Tuesday, June 18, 2019

Psychedelic and Poisonous Terrors of the Jungle

This post is technically an addition to the pseudo-Caribbean setting of The Lawful Neutral, where the Old world meets the New one.

Because I am gracious, even if you are a thin blooded gaunt and a worm-spined egg stealer and therefore will not explore this setting’s other posts, everything in this one should still be clear enough to use. If you are however of fair heart, look here for the setting’s idea, here for the background generator, here for a guide to Hoodoo.

Here’s a quick thematic summary, for the egg stealers.

In the Old World, there’s no wilderness left. No real wilderness. The King of Woods, the King of Beasts, the whole lot all have nature on schedule, playing neatly to the pan-flute tunes of the monarchs that preside over it. The boars and eagles and fish and bugs may as well be dancers in masks, all choregraphed to the neatly designed dance of how nature ought to behave- for it is only proper. Nature will never be a problem in the Old World, it’s just a scenery. A décor.

In the New World, there are the gods, or perhaps it is more appropriate to call them spirits, or loa, or kami, or something along those lines. Their relation to the land is much less one-directional. Are they the spiritual expression of a nature both physically and metaphysically untamed? Is the wilderness the material vessel of the capriciousness of the spirits? This question remains unanswered, for a large part because it is of little importance to the native population. They are much more concerned with surviving yet another plague of giant wasps whose venom turns your bones and teeth into sugar crystal. Hence, their approach to the matter of theology is very different from that of the Old World. Here, the best people can hope for is to placate the gods, to please them and to coax from them the safety of one’s people and the blessing of the jungle’s bounty. Priests, spirit doctors, mambos and houngans are first and foremost skilled in dialectic between worlds to maintain a relationship with the spirits where the wasps only come if someone deserved it.

That's the idea. Now I can talk about what I want to talk about. The unknown. The terror. The wilderness. THE JUNGLE.

art by Henri Rousseau, 1907
The landscapes, fauna and flora of the New World's continent are fucking bizarre. The jungle is a mishmash of landscapes that squeeze out the minds of dandy Old World explorers into their own eyes like extra sour death lemons. Not only is the nature completely different from anything native to the continent the settlers came from, even the laws of physics have little say over this place.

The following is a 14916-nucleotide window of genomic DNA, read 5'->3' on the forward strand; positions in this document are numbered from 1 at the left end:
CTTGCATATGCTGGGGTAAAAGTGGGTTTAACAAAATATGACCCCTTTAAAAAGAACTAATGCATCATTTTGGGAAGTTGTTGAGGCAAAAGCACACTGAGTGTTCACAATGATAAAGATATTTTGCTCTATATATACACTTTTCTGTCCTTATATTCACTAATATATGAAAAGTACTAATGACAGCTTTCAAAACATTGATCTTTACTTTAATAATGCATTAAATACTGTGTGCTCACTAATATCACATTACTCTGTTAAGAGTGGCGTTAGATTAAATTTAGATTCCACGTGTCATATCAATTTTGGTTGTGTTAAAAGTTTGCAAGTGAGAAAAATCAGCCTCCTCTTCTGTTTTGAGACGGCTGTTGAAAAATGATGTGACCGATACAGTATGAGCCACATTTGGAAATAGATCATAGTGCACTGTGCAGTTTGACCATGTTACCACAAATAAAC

Here are some places you could find in the jungle:

Shadow forests where there are no animals, but only the shadows of them. The canopy is your best protection against the tiger and snake shadows that are eager to rip you to pieces once you enter the light. The shadow figures you make with your hands become actual animals here. Be careful when making a fire, because where there is light, the predators can exist. If they kill your shadow you're bound to the forest. You have no shadow anymore and can't leave. There's a ritual fire you can make that if you light it in front of you, you'll regain a shadow- but it also works backwards, making real tigers to fit any shadow that enters its light.

Dream-cities, places where old explorers or natives have died, and the plant(?) called Li Ki Bati has taken seed in their brain to form parts of life-sized buildings using their memory by eating their dying soul. Because of this it rains a lot in dream-cities. The buildings are usually not complete and different pieces of architecture interlock to become a ruin that never was anything more than a ruin. Inside the buildings it is incredibly cold, and there grow many flowers that are typically of the colours Cosimand, Vanta-white, or just orange, and they grow fruit that attracts Li Ki Manje, who eats humans and looks like a giant-moth-komodo-dragon-man.

Blood Swamps are filled with insects and flies that eat carrion, and most of the bigger animals that live there are animated skins cut open at the stomach. They fly like kites. The swamp itself is filled with the innards of these creatures, the water is reddened with blood and stray organs and such float in it. They are all connected, like a web of water plants or a mangrove of entrails. Lots of colourful flowers bloom from them and there are human skins that ferry through the swamps with boats made of all the bones of the native animals. Beware the dense muscle dredges: they're like quicksand except, well, undulating muscle. On brain islands, there grows a herb with broad purple leaves that induces a spirit trance when chewed.

Art by Arthur Gurin
Tower mangroves have only a sparse amount of trees, but they all go infinitely high up. That's not a superlative. They keep going. When they're sawed through, they don't fall down but hover in place, and faceless grey apes come up from the water to repair the cut with the mangrove's mud. When it dries and falls off the cut is healed. A mangrove ape's hand makes crops bear plentiful fruit when it is buried in a field, but they come up in gangs, have the terrific strength you would expect of an ape, and their saliva is paralytic. Some of the trees are hollow and filled with water. Fish swim up and down them.

Siga Yo de Grans Bwa are thick hollow pillars the size of skyscrapers, made of dried mud and solidified basalt, and underneath them is an active volcano. Inside, where it is very hot and filled with smoke and ash, live petro spirits who can cause forest fires, and giant termites who drink rum that they brew to appease the spirits so they don't possess them. If you breathe in the ash a spirit can possess you and make you act rash and hot-headed and possibly commit arson. At the base of the pillars everything is petrified by the heat and constant ash clouds, but the Pompeii-ified animals can become possessed by the local petro.